Because of the success that my clients have achieved with Mindful Anxiety Management, I have decided to offer online groups, so that people can participate from the comfort of their own homes.  This is especially useful for people who have social anxiety, as many would find it overwhelming to be in a room full of people.  If you are interested in learning more about these groups, please check out my website: https://www.florencestrang.com/upcoming-workshops

Want to start building your neural pathways for relaxation right now?  Then find a place that is free from distractions and listen to this 10 minute guided visualization.  https://www.youtube.com/watch?v=7KXnALvPIW8

Just relax!

How I Overcame A Nervous Breakdown

flo2bwFlorence Strang, Registered Psychologist

“Nervous breakdown”, I am so glad they don’t use that term anymore.  It suggests weakness and an inability to cope.  The term actually implies that you are somehow broken!  I guess that is why there was so much stigma and shame attached to it when I struggled with an anxiety disorder nearly 20 years ago.  Thankfully, people are more open to talking about mental health issues today, and the stigma is slowly disappearing.  But back in MY day…..

I was in my early thirties, with two small kids, a demanding career and the first stirrings of discontent in my marriage.  I felt fine when I set off to Corner Brook for a psychology conference, but I found myself running late for my first session and that worried me.  If there were going to be a lot of people in an enclosed space, I liked to get there early to get the chair nearest the door.  From an early age, I had a kind of phobia of being surrounded by people in a room with closed doors.  When I walked into the conference room, however the door seats were all taken.  The room was already full, with about 200 people jammed in there.  I scanned my surroundings for a seat.  The only one available was smack dab in the middle of the crowd.  I shuffled my way to the seat, brushing knees with my colleagues along the way.  Already I could feel my face becoming flushed.  Just as I sat down,  something happened that put my anxiety over the top:  they closed the doors!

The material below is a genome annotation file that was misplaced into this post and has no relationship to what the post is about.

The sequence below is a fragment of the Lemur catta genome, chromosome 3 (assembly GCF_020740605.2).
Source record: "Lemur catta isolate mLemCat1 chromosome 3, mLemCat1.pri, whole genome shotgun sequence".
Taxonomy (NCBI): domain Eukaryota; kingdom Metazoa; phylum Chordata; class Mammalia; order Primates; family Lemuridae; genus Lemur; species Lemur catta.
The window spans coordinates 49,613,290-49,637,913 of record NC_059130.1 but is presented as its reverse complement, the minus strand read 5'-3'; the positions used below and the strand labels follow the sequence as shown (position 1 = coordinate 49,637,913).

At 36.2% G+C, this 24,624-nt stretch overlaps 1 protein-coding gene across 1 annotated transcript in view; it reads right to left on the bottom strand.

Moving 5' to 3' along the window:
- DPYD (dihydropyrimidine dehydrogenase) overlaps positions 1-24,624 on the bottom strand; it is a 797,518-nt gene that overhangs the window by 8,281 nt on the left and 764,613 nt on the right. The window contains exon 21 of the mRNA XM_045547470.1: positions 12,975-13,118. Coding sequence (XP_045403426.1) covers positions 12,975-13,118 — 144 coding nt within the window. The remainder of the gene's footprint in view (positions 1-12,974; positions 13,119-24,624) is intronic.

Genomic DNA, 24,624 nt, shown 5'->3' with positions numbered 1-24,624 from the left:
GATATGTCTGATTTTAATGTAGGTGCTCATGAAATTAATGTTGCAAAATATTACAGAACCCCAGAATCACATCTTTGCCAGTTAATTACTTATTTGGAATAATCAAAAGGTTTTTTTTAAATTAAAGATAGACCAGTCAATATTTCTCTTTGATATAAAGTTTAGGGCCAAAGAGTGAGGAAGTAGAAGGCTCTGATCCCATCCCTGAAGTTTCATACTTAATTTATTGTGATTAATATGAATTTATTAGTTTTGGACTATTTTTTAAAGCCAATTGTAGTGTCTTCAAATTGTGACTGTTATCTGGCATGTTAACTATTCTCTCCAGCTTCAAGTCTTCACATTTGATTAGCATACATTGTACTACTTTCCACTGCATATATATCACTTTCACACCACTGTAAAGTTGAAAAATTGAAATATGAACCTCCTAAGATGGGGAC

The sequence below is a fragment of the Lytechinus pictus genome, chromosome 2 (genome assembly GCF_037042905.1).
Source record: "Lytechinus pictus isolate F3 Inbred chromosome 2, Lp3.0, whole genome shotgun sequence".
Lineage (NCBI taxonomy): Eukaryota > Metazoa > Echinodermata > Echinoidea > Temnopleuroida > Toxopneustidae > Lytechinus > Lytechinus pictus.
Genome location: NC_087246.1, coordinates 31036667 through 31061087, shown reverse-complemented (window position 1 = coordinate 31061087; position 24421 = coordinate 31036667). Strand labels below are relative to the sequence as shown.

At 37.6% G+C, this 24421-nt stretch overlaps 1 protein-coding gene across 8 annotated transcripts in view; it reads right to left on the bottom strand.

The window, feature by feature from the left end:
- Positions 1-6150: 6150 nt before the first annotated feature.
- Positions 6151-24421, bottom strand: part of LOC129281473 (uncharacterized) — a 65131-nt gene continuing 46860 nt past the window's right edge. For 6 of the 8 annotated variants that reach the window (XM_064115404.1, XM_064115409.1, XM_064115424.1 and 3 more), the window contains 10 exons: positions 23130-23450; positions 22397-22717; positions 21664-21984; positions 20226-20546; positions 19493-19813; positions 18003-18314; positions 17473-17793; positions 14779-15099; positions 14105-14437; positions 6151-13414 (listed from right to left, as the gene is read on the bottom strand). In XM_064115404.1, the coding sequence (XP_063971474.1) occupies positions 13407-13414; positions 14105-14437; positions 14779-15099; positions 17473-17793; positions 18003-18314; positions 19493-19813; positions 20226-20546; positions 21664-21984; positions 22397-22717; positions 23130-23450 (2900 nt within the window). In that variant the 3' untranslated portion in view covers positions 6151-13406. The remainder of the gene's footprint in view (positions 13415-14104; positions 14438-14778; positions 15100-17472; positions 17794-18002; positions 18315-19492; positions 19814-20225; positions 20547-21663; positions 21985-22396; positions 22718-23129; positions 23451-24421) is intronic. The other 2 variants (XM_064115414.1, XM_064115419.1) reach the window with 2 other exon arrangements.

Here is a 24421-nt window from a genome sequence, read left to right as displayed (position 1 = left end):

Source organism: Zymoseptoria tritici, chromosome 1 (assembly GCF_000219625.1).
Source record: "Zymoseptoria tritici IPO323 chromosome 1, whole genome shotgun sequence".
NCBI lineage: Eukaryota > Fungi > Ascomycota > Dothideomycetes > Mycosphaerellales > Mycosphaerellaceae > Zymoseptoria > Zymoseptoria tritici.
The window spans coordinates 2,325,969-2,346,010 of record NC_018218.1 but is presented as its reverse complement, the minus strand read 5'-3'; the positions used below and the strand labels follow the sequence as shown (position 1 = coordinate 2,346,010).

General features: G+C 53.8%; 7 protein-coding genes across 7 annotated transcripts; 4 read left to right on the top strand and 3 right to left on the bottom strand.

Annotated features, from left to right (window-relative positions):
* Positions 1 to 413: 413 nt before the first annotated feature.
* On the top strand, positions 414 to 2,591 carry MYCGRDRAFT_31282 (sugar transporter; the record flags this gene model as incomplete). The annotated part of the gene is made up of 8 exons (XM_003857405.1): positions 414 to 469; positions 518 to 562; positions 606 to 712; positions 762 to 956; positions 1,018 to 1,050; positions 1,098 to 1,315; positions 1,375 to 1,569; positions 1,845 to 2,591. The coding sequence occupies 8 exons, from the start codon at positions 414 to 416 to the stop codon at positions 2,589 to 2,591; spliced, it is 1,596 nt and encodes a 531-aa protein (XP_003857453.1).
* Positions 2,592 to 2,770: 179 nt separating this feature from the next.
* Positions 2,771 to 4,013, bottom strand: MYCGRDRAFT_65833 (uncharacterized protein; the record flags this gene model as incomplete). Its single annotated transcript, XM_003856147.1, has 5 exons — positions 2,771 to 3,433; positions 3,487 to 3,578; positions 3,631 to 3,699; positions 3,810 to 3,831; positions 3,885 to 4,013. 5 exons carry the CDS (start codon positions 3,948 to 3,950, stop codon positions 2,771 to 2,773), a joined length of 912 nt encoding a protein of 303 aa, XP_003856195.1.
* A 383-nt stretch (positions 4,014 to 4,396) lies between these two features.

My heart started to pound.  My breathing became quick and shallow.  My throat started to constrict.  My legs went to jelly and my hands began to shake.  Everything around me became surreal, like I was in a fog.  My mind raced, “I have to get out of here or I will die!”  Logically, I would later realize that nobody ever died from sitting in a crowded room.  However, when that panic set in, there was no convincing me otherwise.  I just had to get out of there!

I went back to my hotel room and waited for it to pass.  I had experienced panic attacks before so I knew the routine.  First that aura of impending doom.  Then the actual panic attack, lasting about five minutes and slowly subsiding, leaving me feeling weak and exhausted.  But this time was different.  After about an hour of pacing the floor, wringing my hands and crying, I started to fear that the feeling…..anxiety…..would never go away.  I was doomed to live my life with a never-ending feeling of fear, or at least that is what I thought at the time.